H is for The History of Love
The History of Love begins with an obituary and ends with the same – not a propitious beginning for a novel unless it is written by Nicole Krauss. Fortunately for readers, this book is. It contains a book within the book, one that is published under a thief’s name, and a view about love so enduring that no other person can take the place of the beloved. It is also about a search for a child, a child’s search for identity, and the true authorship of books.
This book won my heart as a reader but also as a writer. The first time I read it was pure pleasure as I became immersed in the story, eager to find out the ending but reveling in every phrase written, every image suggested, every new twist to a maze of a story. At the second reading, I paid attention to Krauss’ brilliant plot construction, character development, and psychological insight. She is a master writer, and for someone like me still learning to write, she is an entire writing class in a single volume.
The book is dense with imagery and poetic language, a gift for those who savor words and yearn to be kidnapped by story. It’s also complex and confusing, demanding sleuthing skills usually reserved for murder mysteries, and I found myself re-reading passages to reorient within the novel. The two main characters are each haunted people who brought me to tears and occasional laughter as I unraveled their stories. Leo Gursky, an old Polish Jew, now lives in New York. He is a Holocaust survivor without heirs or friends, afraid of dying alone and unrecognized. Once spying on the son he didn’t know about until, he is devastated to learn that he has died, a famous author who never knew his father. Leo has loved one woman in the world, and for her he wrote a book about love.
Fourteen-year-old Alma Singer, bereft from the loss of her father to cancer, is convinced she is named after an Alma from an old story about undying love, her parents’ favorite. She wants to find a man who can love her grieving, widowed mother and give her a reason to live. Her younger brother, Bird, is strangely obsessed, believing he is one of the thirty-six lamed vovnik, the righteous people chosen by God for whom the world is made. Like many impassioned teenagers, Alma feels the world’s weight pressing upon her shoulders and struggles to balance the responsibilities of saving herself, her brother, and her mother.
Tangled in the journeys of these two is the history of the book Leo wrote decades earlier and another book that Alma’s mother is translating. Both of course are Leo’s The History of Love. Then there is Zvi Litvinoff, who has claimed and secretly published Leo’s book as his own work; Bruno, Leo’s one friend until he dies; and Isaac, the son Leo never met. A less polished writer might have written a muddle of a book out of such disparate parts, but Krauss penned a taut and multi-dimensional story.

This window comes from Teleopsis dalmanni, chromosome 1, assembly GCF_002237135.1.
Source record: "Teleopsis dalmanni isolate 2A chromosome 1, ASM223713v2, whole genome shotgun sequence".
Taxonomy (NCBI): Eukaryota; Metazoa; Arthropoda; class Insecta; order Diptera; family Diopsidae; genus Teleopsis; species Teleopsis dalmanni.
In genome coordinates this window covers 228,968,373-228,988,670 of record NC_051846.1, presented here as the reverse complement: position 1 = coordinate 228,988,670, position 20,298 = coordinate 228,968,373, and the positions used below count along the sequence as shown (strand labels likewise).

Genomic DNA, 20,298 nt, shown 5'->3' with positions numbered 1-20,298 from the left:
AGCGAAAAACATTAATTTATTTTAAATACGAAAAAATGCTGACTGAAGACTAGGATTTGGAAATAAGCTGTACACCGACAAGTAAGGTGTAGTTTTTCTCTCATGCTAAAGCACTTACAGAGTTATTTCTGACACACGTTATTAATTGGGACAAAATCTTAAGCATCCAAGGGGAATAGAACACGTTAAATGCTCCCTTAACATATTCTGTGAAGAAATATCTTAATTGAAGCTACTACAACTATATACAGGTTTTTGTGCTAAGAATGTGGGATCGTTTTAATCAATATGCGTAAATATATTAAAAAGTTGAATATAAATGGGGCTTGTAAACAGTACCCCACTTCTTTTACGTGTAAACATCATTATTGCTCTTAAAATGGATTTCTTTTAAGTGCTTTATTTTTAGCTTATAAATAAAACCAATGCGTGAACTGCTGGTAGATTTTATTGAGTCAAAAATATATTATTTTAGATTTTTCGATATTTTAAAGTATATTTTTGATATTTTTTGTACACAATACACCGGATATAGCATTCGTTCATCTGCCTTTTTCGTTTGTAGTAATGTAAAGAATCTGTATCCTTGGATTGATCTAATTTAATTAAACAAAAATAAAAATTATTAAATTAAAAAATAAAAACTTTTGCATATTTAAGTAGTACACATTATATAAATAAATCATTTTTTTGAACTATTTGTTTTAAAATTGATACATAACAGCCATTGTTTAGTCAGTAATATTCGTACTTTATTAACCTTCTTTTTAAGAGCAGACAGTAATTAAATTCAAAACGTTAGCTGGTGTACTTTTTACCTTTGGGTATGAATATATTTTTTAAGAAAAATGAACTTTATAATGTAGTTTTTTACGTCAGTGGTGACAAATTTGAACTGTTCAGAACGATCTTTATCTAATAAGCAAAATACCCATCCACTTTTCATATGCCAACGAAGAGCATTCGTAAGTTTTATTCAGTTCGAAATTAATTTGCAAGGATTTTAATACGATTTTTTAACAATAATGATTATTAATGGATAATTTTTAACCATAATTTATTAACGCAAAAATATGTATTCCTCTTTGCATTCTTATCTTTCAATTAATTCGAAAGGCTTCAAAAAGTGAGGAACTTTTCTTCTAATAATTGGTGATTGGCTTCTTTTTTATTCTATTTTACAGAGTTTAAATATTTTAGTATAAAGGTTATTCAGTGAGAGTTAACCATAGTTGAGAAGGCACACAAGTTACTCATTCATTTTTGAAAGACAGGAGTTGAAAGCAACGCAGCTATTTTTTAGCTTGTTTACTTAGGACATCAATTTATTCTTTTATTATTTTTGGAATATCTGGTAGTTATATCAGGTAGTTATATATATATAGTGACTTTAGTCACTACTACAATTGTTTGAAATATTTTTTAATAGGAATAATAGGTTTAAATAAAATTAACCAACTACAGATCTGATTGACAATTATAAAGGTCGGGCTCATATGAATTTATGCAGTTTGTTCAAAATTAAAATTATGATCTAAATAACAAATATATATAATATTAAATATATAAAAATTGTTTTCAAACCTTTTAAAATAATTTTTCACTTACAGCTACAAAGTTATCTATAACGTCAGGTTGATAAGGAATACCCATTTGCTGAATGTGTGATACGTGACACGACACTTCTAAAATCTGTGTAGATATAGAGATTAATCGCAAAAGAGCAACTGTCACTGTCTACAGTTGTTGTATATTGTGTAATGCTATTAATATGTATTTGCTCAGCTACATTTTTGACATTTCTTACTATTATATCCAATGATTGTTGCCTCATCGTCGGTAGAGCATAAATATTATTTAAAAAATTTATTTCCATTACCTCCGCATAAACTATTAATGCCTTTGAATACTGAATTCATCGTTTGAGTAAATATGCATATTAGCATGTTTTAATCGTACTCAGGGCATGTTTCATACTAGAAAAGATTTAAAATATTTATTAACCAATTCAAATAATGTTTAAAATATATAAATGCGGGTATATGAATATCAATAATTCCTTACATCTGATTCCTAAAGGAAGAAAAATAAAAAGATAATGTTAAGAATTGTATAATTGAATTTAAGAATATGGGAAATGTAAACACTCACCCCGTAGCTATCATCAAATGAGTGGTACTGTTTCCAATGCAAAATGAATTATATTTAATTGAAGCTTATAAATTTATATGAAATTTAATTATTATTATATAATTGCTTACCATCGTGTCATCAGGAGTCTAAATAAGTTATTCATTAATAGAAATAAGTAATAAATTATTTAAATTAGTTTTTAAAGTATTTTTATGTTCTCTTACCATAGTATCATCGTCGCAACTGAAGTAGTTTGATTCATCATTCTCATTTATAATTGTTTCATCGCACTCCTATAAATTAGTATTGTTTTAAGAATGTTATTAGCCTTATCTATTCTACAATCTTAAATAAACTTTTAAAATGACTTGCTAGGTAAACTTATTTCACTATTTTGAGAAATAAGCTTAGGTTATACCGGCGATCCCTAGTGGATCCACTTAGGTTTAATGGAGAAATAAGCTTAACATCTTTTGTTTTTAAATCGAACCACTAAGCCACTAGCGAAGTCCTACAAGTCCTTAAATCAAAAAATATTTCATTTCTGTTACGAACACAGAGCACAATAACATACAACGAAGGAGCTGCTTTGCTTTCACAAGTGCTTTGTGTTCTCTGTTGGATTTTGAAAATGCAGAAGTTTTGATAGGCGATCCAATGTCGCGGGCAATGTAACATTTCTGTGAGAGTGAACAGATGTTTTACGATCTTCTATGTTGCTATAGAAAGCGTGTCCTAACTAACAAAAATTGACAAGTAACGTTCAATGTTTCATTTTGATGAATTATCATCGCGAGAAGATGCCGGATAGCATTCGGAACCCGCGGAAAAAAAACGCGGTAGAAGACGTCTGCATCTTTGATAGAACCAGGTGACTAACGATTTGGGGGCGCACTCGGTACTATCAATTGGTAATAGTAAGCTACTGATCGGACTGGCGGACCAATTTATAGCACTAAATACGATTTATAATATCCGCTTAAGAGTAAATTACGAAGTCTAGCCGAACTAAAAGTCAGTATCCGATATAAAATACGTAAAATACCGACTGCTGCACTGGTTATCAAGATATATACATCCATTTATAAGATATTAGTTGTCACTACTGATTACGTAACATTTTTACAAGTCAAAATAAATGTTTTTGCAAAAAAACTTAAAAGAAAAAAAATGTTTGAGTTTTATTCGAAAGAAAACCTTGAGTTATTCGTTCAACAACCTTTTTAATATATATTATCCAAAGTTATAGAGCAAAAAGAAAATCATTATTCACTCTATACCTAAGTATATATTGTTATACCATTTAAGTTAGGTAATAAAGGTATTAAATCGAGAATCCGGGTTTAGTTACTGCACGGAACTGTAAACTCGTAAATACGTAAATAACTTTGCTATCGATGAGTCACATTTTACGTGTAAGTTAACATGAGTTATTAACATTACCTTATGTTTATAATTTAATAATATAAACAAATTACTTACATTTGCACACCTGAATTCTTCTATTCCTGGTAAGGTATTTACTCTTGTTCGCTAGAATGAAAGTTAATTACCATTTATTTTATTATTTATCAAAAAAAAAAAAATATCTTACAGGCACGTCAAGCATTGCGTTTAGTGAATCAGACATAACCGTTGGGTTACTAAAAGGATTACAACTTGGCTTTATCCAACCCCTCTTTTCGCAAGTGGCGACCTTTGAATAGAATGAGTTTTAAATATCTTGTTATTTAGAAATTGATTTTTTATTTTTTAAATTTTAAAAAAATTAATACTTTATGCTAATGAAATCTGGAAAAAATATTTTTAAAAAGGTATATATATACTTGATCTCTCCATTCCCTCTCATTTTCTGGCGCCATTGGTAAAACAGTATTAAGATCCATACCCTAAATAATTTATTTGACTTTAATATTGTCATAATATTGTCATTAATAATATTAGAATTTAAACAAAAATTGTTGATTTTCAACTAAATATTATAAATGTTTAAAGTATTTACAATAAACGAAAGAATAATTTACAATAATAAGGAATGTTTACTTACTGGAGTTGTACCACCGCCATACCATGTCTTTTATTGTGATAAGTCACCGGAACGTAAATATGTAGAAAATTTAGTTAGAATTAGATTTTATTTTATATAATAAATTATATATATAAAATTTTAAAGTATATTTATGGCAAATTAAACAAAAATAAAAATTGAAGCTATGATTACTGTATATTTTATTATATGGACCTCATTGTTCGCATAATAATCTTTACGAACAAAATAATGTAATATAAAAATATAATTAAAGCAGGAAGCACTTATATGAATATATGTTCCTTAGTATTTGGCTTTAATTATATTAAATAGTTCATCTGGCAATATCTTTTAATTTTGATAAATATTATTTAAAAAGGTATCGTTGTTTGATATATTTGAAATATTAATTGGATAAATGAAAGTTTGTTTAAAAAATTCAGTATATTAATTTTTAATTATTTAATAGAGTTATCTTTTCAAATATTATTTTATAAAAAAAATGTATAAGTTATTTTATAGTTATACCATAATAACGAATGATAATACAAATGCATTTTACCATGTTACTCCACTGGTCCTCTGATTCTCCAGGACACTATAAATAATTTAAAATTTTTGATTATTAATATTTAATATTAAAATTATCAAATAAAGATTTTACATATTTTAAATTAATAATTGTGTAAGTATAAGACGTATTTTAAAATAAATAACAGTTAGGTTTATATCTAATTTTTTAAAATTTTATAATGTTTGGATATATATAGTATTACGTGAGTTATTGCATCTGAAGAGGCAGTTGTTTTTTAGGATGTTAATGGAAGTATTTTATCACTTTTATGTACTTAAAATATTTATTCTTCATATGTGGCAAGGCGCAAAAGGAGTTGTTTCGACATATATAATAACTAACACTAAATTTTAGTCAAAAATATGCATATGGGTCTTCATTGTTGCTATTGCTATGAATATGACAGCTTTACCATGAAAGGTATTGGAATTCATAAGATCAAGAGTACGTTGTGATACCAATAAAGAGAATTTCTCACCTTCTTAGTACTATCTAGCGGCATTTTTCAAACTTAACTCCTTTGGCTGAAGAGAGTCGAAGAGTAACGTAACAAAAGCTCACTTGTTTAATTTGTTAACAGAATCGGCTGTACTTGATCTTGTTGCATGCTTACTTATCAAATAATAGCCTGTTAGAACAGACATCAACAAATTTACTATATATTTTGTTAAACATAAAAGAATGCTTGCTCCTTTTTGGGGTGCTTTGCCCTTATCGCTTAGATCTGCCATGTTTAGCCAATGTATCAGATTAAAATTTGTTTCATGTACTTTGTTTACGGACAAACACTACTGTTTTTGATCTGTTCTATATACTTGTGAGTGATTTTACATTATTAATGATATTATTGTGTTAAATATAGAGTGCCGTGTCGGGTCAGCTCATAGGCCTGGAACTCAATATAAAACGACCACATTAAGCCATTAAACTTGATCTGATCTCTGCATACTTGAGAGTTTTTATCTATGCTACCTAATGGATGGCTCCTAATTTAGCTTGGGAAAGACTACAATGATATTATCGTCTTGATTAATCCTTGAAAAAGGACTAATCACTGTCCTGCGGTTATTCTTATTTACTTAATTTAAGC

The end is somewhat ambivalent, readers debating exactly what has happened, a bit of magical realism claiming its part of the story. What is understood is that love is all consuming and eternal, that sometimes the obvious facts don’t add up until you find all the other facts, and that no matter who writes a book, love endures and makes all things possible. Krauss has conveyed intuition about writing, love, relationships, and identity in a story with an apt title.
My favorite line from the book is this: Once upon a time there was a boy who loved a girl, and her laughter was a question he wanted to spend his whole life answering. Who of us does not want to be so consumed by love that it spins our world and lets us breathe?
It’s a book I’ve kept and one I’ll read again, not to discover more of the writer’s technique but for the pure pleasure of enjoying a story well told. And that is what a good book should be.
The History of Love won the 2008 William Saroyan International Prize for Writing for fiction.
Other books that were serious contenders for H:
The Handmaid’s Tale by Margaret Atwood
Harry Potter (entire series) by J.K. Rowling
Hawaii by James Michener
Heart of Darkness by Joseph Conrad
Heidi by Johanna Spyri
Heir to the Glimmering World by Cynthia Ozick
The Help by Kathryn Stockett
He, She and It by Marge Piercy
The Hobbit by J.R.R. Tolkien
House of Sand and Fog by Andre Dubus
The House of the Spirits by Isabelle Allende
The Hunt for Red October by Tom Clancy
The Hundred Secret Senses by Amy Tan
I look forward to learning about your favorite H fiction books.
Book cover image courtesy: Google images and W.W. Norton & Company